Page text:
Morgan Wright

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Morgan Wright last won the day on December 28 2015

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About Morgan Wright

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    1k+ Senior Member
  • Birthday 11/05/1955

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    Providence, Saratoga County, NY
  • Interests:
    Old Buicks

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  1. When I rebuilt my clutch, Hubert_25-25 (and I am forever in his debt for it) sent me a nice 37808 in superb condition, and now my car runs like Usain Bolt with a fresh lube job.
  2. Part 36153, the driven disc for all these clutches, started with the model 49, which came out in Jan of 1917 as the E-49. All 5 of the driven discs were part 36153. All the other 1917 Buicks were carry-over D models from 1916, and used the old cone clutch. The 49 had the new clutch and the new, much more powerful 242 engine. In Aug of 1917, the other E models were announced with the new clutch, and with the new 49 engine, and were called 1918 models, as were all successive E-49's. What happened was the early cars with the new clutch and the new powerful 49 engine were coming in for repair with the clutch all busted, the front-most driven plate had warped tabs. The other 4 driven discs were fine, only the front one was messed up. So Buick engineers strengthened the front driven plate as part number 37808, and released it for the rest of production year 1918 and following years, with 36153 for the back 4 driven discs, and 37808 for the front one. My car, being one of the early 49's with this clutch, when I opened it up, I found all 5 of the driven discs were part 36153, and the front disc warped, and the car was put in a barn for 90 years. When I took the clutch apart, the front driven disc looked like this (this is an actual pic I took of my driven disc). Some of the tabs were actually broken. The other 4 driven discs were fine, only the front one had warped tabs: .
  3. It's a huge job but if all you want to do is inspect it, there is an inspection plate on the tranny than comes off, just 2 big screws, and you can see the whole clutch. You can inspect for mouse nests or rust, and check the thickness of the plates. That's also how you grease the throwout mechanism, there are 2 grease zerks in there (on my car, two grease cups, my car was built before zerks)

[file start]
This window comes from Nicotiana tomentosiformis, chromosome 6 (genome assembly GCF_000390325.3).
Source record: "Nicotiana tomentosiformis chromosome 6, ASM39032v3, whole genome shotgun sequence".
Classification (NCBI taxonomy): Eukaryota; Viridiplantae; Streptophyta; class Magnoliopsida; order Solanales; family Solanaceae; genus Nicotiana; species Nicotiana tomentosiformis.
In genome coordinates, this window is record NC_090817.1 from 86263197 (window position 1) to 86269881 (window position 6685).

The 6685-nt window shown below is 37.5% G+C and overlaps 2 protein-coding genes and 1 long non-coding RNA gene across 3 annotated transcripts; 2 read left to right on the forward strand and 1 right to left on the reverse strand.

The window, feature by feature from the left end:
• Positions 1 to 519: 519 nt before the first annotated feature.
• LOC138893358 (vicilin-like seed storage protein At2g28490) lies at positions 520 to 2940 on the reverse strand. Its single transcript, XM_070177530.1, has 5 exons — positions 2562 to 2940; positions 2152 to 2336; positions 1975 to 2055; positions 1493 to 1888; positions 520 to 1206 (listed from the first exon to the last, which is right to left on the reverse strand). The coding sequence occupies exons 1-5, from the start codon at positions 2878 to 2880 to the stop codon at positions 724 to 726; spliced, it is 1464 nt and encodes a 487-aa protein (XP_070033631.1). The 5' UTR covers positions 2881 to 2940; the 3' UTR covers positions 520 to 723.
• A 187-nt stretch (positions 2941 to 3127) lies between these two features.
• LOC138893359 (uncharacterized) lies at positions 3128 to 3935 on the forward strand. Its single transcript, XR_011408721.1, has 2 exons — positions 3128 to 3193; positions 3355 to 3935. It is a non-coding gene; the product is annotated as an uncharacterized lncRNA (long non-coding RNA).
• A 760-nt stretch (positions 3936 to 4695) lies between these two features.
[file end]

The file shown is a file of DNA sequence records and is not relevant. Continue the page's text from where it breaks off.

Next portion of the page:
4. I made of video of rebuilding the clutch on mine. I must have done it right, it works perfectly now. .
  5. Yeah, the extra weight and axle load in the front increases friction on the tires, and prevents the tires from skidding, so the front brakes do more work.
  6. During the past month only? Has it been cold the past month in Minneapolis? My car starts without the choke in the summer. Never touch the choke. In the past month I have had to use the choke to get it started. It was 30 the other morning, no start at all, until I used the choke, then it started right up.
  7. Check for leaky intake manifold. If the compression is good and gas isn't getting into the cylinders, maybe air is leaking in at the intake manifold.
  8. When you check compression, you aren't really checking compression. You are checking the rings and valves, and you are checking them to check the intake vacuum for each cylinder. Fuel won't get into the cylinder without vacuum. Your spark plugs are dry which means fuel is not being sucked into the cylinders during the intake (vacuum) stroke. But if the compression is good that means the rings and valves are good, and if the rings and valves are good, the intake vacuum is good. So check the compression.
  9. Two of the tires were Miller Tire Co, which went out of business in the 1920's, and the other 2 were Cooper Tires. I still have them but they are pretty messed up.
  10. After all that trouble I found the other original one. Good news, and now I have a spare. .
  11. I guess synthetic rubber doesn't get hard like natural rubber does.